The carefully-hewn head is the end of Nsidwaamjigan, the beautiful new ceremonial object that will now open all of NOSM University’s convocation ceremonies. Created by Algonquin artist Bradly (Dreamwalker) MacDonald, a Waskabe (Helper) based in North Bay, Nsidwaamjigan means “it recognizes achievements” in Anishnawbemowin, and the baton-like object was named by a group of Elders and Knowledge Keepers.

Learn how to pronounce Nsidwaamjigan

While Nsidwaamjigan holds some similarities to a ceremonial mace or staff, it is also distinct. For that reason, the Elders and Knowledge Keepers resolved that it should be referred to by its name alone: Nsidwaamjigan.

For the artist, taking on the creation this piece was an important way to honour healers.

“Everybody that comes to NOSM University is a healer,” says MacDonald. “The most selfless path is to be a healer. It’s a hard commitment to go on the journey. For many healers, they forsake all the different things they have in their lives and they focus on other people’s lives. The healers are extremely important.”

“Healers will see thousands upon thousands of faces,” he continues. “It takes a great deal of commitment. You give honour to the people being served as well as their future generations by the thousands.”

As MacDonald speaks about Nsidwaamjigan, it’s clear that the object is rooted in a philosophy of interconnectedness.

“Instead of saying that certain things have a soul and others don’t, we recognize that everything has a soul,” he says. “We have everything within us that connects us to everything. It’s a matter of how much we can find that and love that. Everything in life is sacred. The root of everything in life is the sacredness of how we treat things.”

Nsidwaamjigan is in the form of a tree, representing the tree of life. It features petroglyphs, which symbolize the sacredness of family connection. Petroglyphs “have been here since the beginning,” and harken back to “the oldest petroglyph, the Milky Way,” says Bradly. It includes four branches—black, red, yellow, and white—which represent the guardians of different directions of the Universe and of the Earth, and a balance rooted in all things. The eagle on the top of Nsidwaamjigan represents the sun, an awakening, the enlightenment of a person’s self, and the realization of what it means to be a healer.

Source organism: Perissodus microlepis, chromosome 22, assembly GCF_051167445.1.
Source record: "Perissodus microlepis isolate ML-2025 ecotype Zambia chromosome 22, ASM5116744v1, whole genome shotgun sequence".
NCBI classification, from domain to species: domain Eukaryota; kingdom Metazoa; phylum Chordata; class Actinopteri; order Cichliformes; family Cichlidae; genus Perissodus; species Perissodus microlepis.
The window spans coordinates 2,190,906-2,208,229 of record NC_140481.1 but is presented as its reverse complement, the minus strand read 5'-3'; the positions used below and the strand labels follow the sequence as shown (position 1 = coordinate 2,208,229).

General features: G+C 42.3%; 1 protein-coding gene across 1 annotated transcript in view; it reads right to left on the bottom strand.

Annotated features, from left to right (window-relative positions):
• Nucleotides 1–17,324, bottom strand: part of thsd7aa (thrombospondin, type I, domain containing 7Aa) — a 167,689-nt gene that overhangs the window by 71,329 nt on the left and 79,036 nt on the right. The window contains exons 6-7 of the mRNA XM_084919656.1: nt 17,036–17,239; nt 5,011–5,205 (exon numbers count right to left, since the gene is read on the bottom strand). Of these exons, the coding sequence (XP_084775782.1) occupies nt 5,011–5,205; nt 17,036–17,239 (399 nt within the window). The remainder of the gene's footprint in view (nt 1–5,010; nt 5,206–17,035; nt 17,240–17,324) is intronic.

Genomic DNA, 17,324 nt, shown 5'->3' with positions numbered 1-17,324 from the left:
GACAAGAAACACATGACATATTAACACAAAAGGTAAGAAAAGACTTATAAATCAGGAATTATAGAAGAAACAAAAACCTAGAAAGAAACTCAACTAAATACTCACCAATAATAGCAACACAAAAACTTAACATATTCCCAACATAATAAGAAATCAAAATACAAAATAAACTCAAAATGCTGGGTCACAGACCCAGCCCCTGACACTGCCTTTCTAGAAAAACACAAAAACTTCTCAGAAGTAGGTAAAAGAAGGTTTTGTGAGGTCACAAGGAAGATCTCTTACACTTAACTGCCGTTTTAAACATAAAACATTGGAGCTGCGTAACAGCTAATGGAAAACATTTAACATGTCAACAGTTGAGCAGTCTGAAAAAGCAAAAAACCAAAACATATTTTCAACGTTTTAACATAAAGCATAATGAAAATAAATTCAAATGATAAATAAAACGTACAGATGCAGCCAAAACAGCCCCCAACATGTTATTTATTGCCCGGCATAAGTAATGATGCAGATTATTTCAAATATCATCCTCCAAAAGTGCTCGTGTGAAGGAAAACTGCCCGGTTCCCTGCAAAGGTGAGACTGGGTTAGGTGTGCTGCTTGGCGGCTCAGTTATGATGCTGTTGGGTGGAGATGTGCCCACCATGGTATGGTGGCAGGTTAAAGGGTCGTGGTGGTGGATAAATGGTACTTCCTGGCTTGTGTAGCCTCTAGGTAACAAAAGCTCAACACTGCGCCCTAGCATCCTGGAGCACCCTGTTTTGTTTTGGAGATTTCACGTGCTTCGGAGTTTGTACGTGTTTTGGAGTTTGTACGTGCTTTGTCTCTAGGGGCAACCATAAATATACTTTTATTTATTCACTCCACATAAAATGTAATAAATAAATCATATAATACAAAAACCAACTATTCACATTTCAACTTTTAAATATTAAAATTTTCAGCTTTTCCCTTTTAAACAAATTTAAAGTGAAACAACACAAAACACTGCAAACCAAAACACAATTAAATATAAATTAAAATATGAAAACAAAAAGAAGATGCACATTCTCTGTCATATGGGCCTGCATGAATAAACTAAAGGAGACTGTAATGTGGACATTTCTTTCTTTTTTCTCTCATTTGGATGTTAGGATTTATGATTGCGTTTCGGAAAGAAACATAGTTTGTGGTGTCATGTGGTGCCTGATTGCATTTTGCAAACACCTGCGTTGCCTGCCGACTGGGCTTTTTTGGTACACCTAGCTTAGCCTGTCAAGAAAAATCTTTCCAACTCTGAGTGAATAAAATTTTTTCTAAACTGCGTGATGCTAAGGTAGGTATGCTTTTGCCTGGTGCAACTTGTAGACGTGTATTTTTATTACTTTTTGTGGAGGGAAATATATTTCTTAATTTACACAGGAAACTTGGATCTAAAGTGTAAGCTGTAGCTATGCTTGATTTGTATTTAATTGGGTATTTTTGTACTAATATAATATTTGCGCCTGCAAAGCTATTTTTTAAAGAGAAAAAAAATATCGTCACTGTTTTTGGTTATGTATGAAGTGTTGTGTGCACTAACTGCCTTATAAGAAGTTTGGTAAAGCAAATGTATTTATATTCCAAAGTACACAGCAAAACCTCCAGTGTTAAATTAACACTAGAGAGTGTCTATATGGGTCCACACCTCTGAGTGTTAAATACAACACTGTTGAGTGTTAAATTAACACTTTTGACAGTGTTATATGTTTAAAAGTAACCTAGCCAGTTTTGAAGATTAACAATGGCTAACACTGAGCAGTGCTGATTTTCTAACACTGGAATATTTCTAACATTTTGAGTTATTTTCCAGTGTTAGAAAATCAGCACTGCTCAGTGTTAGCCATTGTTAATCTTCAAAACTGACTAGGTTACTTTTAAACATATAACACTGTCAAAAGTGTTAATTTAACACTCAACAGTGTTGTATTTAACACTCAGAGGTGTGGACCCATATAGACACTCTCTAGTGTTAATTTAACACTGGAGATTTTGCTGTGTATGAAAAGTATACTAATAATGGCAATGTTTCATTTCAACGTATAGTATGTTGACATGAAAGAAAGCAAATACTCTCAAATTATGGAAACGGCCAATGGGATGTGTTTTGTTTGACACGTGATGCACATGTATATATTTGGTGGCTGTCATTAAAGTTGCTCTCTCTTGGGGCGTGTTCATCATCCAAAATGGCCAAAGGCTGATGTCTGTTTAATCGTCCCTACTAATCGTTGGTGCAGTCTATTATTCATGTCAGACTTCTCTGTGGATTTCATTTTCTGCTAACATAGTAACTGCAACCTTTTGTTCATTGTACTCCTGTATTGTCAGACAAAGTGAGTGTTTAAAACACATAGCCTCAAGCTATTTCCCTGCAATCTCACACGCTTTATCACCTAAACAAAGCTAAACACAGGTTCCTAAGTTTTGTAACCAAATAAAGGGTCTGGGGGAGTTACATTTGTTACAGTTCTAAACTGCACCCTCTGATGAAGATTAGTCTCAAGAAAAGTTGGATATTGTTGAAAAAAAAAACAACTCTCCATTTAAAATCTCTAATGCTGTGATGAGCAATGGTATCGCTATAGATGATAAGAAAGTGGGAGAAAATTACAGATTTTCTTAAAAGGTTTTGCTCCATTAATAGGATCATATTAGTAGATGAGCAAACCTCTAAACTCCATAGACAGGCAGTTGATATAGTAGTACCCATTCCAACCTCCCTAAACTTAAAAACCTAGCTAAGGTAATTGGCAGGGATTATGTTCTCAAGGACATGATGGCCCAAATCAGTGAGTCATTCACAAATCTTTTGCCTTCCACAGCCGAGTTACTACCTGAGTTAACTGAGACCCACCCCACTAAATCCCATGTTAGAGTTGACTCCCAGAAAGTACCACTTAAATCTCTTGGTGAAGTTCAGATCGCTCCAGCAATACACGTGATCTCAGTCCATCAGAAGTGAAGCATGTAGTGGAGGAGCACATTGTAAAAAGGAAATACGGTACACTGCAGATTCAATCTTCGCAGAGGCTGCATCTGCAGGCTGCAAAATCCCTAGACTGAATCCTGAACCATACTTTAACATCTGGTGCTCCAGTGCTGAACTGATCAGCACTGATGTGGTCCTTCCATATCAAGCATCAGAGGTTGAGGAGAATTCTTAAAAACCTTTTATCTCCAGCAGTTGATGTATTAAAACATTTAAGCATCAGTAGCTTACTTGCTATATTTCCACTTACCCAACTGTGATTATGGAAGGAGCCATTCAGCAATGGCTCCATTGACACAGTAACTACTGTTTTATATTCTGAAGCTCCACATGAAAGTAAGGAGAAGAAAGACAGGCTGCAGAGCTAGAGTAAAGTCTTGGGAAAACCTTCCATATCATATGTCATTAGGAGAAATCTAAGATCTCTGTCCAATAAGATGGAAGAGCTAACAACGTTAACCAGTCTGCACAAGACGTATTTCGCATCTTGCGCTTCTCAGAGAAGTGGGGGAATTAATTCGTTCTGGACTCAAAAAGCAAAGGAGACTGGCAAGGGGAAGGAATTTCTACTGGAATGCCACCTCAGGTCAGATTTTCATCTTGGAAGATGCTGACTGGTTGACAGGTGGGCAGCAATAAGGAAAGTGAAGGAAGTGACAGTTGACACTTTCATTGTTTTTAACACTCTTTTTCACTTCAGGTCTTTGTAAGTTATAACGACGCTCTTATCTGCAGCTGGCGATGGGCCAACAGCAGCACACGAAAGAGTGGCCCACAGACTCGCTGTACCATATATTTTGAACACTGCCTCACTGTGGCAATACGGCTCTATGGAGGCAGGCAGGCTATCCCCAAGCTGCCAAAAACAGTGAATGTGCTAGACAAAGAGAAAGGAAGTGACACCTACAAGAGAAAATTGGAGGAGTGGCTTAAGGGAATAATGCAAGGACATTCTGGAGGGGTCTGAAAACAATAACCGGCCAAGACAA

The history of ceremonial maces is rooted in colonialism. The first maces date back to the Stone Age, and early maces were clubs used to physically protect the king’s person. In contemporary use, maces are present at many legislative assemblies—in fact, some governments cannot legally convene without the presence of the mace—and they represent authority. Canada is one of many commonwealth countries where a mace is used in the House of Commons to represent the authority of King Charles III.

Maces also have a longstanding use in convocation ceremonies. In Britain, the oldest extant maces date from the 15th century and belong to the University of Saint Andrews and the University of Glasgow. At a time when only the white male elite attended university, convocation ceremonies were gatherings of the upper-class, and maces had the practical purpose of guarding against attacks, as well as a ceremonial use.

In today’s academic settings, a mace is said to represent the independent authority of the university. In a North American context, they are primarily used at convocation ceremonies.

Bradly acknowledges the object’s colonial history and notes how the meaning is different for him, “This is a recognition of people’s honour. It is their honour that helps guide them and what they’re doing,” he says. “It’s an empowering tool rather than a controlling one. This is not a war club. It’s letting people know that they are to be honoured. We honour you, because you are a healer.”

Dr. Joseph LeBlanc, Associate Dean, Equity and Inclusion, liaised with the Elders and Knowledge Keepers about the use of the piece. “We wanted this piece to depart from the colonial role that maces have played at universities,” he says. “Nsidwaamjigan represents the spirit and intent of this institution. When we talk about anti-racism and anti-oppression, we need to arm our graduates with tools for those battles.”

Approximately 20 Elders and Knowledge Keepers received Nsidwaamjigan to its home at NOSM University during a pipe ceremony. After smudging, the Elders and Knowledge Keepers sat with Nsidwaamjigan and discussed what it means to them.